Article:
Structures of protein-nucleic acid complexes in solution by electro-optical analysis

Part of the Topics in Molecular and Structural Biology book series (TMSB)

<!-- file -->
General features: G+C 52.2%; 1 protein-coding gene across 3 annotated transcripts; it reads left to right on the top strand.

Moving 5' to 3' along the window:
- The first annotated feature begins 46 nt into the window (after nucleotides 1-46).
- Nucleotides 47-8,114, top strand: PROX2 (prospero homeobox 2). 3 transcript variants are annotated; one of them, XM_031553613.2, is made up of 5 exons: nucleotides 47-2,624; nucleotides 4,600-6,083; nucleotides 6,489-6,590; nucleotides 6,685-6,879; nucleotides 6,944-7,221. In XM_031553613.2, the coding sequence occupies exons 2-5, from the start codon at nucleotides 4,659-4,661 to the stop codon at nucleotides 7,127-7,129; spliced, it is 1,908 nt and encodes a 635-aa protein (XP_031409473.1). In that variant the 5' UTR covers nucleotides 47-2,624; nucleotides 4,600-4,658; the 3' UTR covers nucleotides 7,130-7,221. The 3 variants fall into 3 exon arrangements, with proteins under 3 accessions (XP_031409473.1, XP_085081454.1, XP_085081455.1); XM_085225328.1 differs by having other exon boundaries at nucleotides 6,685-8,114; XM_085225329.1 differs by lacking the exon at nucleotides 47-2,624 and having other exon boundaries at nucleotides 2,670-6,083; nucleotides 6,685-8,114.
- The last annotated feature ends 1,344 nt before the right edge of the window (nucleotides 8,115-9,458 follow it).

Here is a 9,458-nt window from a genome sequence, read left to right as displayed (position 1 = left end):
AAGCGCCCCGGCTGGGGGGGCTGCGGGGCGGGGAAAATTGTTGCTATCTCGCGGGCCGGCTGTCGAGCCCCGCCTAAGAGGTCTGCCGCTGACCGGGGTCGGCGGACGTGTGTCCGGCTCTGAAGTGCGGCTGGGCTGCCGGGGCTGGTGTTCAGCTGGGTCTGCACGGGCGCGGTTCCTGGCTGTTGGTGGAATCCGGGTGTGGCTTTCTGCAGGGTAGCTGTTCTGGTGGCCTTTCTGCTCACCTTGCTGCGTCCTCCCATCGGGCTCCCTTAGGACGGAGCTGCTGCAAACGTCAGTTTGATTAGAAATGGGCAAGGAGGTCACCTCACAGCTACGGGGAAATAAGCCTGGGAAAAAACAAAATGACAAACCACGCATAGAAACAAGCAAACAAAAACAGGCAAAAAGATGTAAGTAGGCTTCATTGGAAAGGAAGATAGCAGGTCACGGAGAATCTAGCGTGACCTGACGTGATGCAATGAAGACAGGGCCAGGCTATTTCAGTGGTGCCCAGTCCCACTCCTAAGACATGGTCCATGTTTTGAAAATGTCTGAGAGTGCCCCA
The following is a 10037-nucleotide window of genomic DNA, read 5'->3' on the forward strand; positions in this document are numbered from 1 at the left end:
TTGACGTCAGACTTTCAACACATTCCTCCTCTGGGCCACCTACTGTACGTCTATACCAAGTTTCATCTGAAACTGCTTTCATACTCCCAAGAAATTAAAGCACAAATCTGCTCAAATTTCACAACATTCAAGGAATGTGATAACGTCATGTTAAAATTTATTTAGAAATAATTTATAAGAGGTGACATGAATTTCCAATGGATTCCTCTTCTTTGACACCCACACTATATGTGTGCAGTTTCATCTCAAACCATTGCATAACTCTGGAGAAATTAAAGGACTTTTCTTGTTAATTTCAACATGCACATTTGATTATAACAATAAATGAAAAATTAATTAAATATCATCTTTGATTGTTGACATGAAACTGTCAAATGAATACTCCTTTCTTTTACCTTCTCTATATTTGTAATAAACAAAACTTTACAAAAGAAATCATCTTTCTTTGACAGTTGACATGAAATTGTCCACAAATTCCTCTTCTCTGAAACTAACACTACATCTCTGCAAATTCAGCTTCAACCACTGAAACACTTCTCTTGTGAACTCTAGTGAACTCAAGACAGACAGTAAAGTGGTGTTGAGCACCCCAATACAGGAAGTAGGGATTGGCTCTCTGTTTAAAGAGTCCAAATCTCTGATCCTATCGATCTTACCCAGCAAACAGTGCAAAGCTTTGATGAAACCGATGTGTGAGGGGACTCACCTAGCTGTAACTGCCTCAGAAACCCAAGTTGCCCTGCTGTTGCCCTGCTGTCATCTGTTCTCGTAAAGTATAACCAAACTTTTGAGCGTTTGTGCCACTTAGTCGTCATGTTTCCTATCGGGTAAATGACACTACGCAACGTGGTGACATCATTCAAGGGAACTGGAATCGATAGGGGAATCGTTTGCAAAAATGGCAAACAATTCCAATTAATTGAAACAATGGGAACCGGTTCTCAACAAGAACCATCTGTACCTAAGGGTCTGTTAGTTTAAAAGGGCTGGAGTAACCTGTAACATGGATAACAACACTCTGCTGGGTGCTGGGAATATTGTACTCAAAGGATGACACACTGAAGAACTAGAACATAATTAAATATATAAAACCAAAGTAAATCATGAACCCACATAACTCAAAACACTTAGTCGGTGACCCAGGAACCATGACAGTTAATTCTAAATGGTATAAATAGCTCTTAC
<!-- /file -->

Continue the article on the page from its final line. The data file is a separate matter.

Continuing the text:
Although methods for the analysis of biomolecular structures have been developed up to a remarkably high degree of sophistication, and have also been applied with great success, it is still a considerable problem to obtain detailed information on the structure of biological macromolecules in solution. The most powerful method for structure analysis is, of course, X-ray diffraction. However, this method is restricted to the investigation of crystals and structures found in the crystalline state need not be equivalent to those in solution. In principle, a detailed analysis of structures in solution is possible by NMR measurements, but in practice this method is still limited to the analysis of relatively small molecules. Thus, other methods have to be applied, if information on the structure of large macromolecules in solution is required. In this chapter, we give a short description of electro-optical methods, which prove to be particularly useful for the analysis of protein-nucleic acid complexes. We start from a short account of experimental procedures and of theoretical foundations for a quantitative analysis. We then discuss applications, which are of general interest in the domain of protein-nucleic acid interactions. Finally, a short summary is given of results obtained by electro-optical procedures and on the potential of this method for future investigations of protein-nucleic acid complexes.


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